Slacklining in Vail: Time to line up
May 25, 2012
VAIL, Colorado – Tightrope walking’s great-grandchild has been born, and like many of his generation, he’s a slacker.
And now he’s coming of age.
Slacklining – the act of balancing and doing tricks along a narrow, flexible piece of webbing typically anchored between two trees – originated in the climbing world and has now evolved from a backyard activity into a competitive sport. The pros call it “tricklining.”
And the organizers of the Teva Mountain Games here in Vail see it as a perfect addition to the annual summer comps. The first-ever Gibbon Games International Slackline Competition is scheduled to start Friday with single-elimination qualifying rounds judged on difficulty, creativity and performance. The finals will be held on Sunday.
Mike Payton, the current World Champion, is not only planning on attending – he’s planning on being blown away by the competition an event backed by the Vail Valley Foundation can bring.
“As the competitions progress and more people see them, we’re able to see bigger-budgeted events as well, and that’s what grows this sport,” says Payton. “Some of the best slackliners are in Venezuela, Brazil, Europe, Japan, and it’s really expensive to fly them all over … and after every competition, someone will come up with a new trick that nobody else can do. So with the addition of time and this budget and other countries coming into play, I think this is going to be the biggest competition we’ve ever seen.”
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Payton says the sport is evolving so quickly, he’s not sure how long he will be able to stay on top. A Slackline Federation was recently established, and world rankings based on federation-sanctioned events will follow. Payton attained his No. 1 status by winning the Slacklining Championships in Dayton, Ohio, last year, but the upcoming world rankings will only compile results from events held after the establishment of the Slacklining Federation.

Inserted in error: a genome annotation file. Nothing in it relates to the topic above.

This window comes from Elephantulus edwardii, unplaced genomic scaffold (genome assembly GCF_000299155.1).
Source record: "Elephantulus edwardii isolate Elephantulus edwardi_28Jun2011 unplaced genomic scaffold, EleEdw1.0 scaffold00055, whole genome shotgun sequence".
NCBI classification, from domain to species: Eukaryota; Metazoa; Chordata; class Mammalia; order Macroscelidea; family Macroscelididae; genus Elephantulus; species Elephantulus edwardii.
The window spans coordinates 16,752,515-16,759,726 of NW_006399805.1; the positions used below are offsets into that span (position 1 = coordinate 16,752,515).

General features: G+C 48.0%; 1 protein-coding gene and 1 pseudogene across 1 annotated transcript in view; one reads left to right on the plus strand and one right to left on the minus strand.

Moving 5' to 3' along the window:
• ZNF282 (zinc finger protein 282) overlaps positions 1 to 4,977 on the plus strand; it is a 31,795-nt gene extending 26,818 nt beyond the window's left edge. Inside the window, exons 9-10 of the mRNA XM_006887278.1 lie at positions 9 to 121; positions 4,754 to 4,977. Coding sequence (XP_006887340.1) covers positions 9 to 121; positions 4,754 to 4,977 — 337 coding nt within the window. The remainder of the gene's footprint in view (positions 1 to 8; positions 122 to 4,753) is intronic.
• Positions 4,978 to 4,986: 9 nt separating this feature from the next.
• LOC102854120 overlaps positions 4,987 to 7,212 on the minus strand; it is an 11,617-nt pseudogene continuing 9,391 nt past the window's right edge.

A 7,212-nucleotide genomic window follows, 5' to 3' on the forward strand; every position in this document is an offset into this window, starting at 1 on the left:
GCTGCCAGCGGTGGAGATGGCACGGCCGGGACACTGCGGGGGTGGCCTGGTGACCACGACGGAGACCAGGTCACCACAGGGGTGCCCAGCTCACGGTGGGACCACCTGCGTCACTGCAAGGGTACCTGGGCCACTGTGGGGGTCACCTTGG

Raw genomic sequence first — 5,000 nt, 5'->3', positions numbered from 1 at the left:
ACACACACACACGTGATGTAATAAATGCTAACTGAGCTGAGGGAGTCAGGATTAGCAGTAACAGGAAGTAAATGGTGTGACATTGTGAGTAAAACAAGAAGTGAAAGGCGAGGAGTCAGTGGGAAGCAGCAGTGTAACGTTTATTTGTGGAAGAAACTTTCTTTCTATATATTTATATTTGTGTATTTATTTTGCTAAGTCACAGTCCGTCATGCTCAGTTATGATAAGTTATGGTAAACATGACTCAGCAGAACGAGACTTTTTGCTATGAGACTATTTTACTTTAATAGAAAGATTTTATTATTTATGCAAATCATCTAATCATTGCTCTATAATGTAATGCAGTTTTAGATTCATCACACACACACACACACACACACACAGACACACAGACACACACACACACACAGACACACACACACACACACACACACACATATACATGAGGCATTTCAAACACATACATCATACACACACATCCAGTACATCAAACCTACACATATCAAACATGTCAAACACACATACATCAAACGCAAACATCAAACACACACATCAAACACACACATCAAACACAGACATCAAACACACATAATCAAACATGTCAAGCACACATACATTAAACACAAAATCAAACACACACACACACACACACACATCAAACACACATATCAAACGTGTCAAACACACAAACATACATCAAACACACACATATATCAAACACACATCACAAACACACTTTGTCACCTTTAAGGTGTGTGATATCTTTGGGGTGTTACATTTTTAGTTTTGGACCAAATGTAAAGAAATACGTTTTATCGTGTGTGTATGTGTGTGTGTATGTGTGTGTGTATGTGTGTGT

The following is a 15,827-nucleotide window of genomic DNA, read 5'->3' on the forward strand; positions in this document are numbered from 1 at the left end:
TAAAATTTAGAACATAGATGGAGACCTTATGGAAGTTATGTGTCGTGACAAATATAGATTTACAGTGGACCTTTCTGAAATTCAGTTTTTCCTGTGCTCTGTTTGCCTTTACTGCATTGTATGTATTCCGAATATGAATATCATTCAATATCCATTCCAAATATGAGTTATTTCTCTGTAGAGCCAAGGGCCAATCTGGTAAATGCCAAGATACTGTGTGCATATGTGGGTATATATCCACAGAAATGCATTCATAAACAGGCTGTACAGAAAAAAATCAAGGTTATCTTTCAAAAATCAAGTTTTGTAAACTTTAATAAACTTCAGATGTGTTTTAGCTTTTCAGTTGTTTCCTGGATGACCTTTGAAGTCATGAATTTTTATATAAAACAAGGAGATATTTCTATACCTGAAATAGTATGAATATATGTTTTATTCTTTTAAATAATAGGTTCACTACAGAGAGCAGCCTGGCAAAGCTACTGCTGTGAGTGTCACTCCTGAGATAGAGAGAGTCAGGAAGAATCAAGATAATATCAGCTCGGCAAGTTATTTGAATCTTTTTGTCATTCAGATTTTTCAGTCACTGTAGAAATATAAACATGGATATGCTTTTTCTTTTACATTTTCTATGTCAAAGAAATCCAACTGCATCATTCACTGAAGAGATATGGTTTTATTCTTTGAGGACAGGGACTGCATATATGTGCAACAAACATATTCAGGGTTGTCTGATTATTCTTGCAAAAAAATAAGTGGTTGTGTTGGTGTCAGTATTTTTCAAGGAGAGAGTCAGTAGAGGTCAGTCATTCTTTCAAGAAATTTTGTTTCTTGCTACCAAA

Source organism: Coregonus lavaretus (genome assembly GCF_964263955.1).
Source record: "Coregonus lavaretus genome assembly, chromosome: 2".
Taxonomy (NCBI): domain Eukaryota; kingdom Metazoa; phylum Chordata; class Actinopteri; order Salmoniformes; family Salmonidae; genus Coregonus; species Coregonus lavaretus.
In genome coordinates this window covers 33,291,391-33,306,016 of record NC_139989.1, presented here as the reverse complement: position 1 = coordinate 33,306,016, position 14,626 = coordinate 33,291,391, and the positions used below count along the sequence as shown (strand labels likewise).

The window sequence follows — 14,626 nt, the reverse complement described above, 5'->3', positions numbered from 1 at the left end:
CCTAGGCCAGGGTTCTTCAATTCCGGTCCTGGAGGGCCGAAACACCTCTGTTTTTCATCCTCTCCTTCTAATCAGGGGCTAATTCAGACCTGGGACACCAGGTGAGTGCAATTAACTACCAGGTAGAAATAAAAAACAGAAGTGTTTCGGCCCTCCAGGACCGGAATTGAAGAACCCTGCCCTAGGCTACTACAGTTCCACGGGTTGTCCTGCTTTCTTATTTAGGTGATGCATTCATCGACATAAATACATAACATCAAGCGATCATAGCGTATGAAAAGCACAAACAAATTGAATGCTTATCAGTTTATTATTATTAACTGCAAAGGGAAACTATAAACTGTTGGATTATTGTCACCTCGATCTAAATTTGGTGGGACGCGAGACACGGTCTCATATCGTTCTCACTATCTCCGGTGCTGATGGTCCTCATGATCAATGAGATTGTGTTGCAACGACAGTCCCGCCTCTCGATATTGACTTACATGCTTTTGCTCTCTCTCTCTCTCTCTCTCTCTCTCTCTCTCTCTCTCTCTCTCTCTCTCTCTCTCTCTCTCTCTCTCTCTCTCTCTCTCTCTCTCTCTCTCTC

“The tricklining has gotten so far out there, honestly I don’t expect to maintain my No. 1 status this year,” he says. “The movement I’m seeing some of these guys do, I’m training my butt off for these moves and I still can’t get them. Some of the people at (the Teva Mountain Games) are going to be outrageous.”
Pro slackliner Andy Lewis says opportunities for pro slackliners have blasted off in the last few years.
“My career has been a rocket, launched into a state of hyperdrive,” Lewis says. “I am just flying through the galaxy right now, and I have no idea where I should stop, or where I could go. I am getting offers from every part of the globe for every kind of slackline stunt you can imagine.”
Recently Lewis performed alongside Madonna at the Super Bowl halftime show, an event he described as a victory dance for the sport of slacklining.
“Over the past seven years I have devoted my life, body and mind to the sport,” he says. “The chance to do the Super Bowl, for me, felt like a gift from the slackline gods thanking me for all my hard work.”
Lewis is especially excited about the Teva Games.
“I am excited to see who shows up, the skill level of the competitors, and mostly to slackline with everyone,” he says. “It’s at events like these that everyone’s energy comes together and we invent new tricks and see things that have never been seen before.”
Michael Imhof of the Vail Valley Foundation, organizers of the Teva Mountain Games, says he was introduced to competitive slacklining at the Outdoor Retailer show in Salt Lake City last summer.
“And now we’re pleased to be hosting one of the new sport’s biggest competitions right here in Vail,” he says. “Because it’s so accessible, dynamic and fun, slacklining is exploding in popularity right now.”
In addition to being accessible and dynamic, slacklining can also provide an intense workout, and is great in cross-training and rehab for a variety of sports.
Lewis says slacklining in a park is also a lot more fun than doing lunges in a gym.
“One of the most interesting things about the sport of slacklining is that even the easiest lines provide a substantial workout,” he says. “The focus and balance that is necessary to stay on the slackline, as well the fact that you have to keep your arms above your head for extended periods of time, provides quite a challenge.”
One mecca of the slacklining universe is Boulder. The sponsor of the slacklining competition at Teva, Gibbon Slacklines USA, is based there. The company sponsors Payton, Lewis and a number of other pro slackliners who travel the country and teach the sport. Gibbon Slacklines are now sold at more than 1,700 shops across the U.S. and the company holds smaller versions of the upcoming Gibbon Games all over North America.
Emilio Torres with Gibbon says the cash purse on the line at Teva could make the competition more intense than their other comps.
“It’s going to be fun to watch,” he says.
For more information about Gibbon slacklines or the sport of slacklining, visit http://www.gibbonslacklines.com/us.
Check out more on the Teva Mountain Games at http://www.tevamountaingames.com.